EFFINGHAM, Kan. — A snow shower on February 12 has resulted in a rare and strange weather phenomenon: wind-rolled snowballs.
Viewer Lou Helmick sent in photos of the bizarre scene, a snow-covered field speckled with clumpy snowballs. In an email, Helmick said one of the snowballs measured 12 inches in diameter.
These snowballs are called “snow rollers,” according to the National Weather Service.
Snow rollers are “extremely rare because of the unique combination of snow, wind, temperature and moisture needed to create them,” according to a post on the NWS website.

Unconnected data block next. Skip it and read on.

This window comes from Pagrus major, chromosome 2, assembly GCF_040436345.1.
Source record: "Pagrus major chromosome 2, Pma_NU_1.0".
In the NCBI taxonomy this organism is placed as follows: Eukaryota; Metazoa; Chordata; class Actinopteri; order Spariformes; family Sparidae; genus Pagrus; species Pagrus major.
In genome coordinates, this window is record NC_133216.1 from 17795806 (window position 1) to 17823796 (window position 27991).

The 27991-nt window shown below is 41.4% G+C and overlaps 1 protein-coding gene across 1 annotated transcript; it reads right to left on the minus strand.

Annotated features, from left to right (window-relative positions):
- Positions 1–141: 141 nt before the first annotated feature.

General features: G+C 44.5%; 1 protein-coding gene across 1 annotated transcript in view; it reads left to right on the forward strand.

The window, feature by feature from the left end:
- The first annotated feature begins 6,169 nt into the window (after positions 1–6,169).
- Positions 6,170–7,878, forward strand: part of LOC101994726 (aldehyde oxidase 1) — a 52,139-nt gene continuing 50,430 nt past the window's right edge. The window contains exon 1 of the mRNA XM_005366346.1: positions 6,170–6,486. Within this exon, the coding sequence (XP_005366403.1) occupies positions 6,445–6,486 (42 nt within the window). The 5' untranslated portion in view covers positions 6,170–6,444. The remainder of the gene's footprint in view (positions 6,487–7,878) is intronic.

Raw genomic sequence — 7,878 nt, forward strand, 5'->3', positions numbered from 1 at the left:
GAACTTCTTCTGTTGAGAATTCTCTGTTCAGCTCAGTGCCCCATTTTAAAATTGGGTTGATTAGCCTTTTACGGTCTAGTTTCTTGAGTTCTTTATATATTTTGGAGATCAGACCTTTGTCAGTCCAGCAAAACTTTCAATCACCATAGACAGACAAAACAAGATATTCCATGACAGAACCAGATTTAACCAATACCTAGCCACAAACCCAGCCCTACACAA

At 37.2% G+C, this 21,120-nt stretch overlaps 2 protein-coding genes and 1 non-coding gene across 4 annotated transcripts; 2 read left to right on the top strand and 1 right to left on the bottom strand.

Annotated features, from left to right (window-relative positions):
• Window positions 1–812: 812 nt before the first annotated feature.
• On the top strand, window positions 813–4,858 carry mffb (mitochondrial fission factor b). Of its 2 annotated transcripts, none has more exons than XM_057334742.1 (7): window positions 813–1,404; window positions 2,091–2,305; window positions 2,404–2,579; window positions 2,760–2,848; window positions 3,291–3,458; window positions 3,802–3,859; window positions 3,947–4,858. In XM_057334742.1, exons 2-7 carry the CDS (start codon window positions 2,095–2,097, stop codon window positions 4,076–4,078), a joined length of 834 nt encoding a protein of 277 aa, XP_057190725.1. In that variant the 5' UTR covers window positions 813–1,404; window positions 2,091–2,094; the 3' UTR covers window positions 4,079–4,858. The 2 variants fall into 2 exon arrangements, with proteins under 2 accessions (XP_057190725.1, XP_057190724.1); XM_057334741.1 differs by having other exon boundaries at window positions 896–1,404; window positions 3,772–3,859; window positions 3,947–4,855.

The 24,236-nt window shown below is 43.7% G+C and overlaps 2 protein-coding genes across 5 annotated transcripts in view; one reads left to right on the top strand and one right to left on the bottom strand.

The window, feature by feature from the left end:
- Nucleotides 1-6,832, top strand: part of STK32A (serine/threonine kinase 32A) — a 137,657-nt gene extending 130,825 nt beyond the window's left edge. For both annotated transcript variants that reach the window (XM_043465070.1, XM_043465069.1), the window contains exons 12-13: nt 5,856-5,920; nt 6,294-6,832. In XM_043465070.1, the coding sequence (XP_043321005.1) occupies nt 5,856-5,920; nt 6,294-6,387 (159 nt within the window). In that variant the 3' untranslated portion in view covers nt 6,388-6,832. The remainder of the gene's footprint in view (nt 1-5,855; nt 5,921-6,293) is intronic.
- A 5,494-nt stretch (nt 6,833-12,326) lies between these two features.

The snow must be wet and sticky, but also light enough to be moved by the wind. The wind also must be strong enough to pick up the snow, but not too strong as to cause drifting. As they gather mass, they get harder to roll, so the bigger the roller, the more rare the situation.
A man driving home from work in 2009 in Idaho came across snow rollers that were up to 2 feet tall.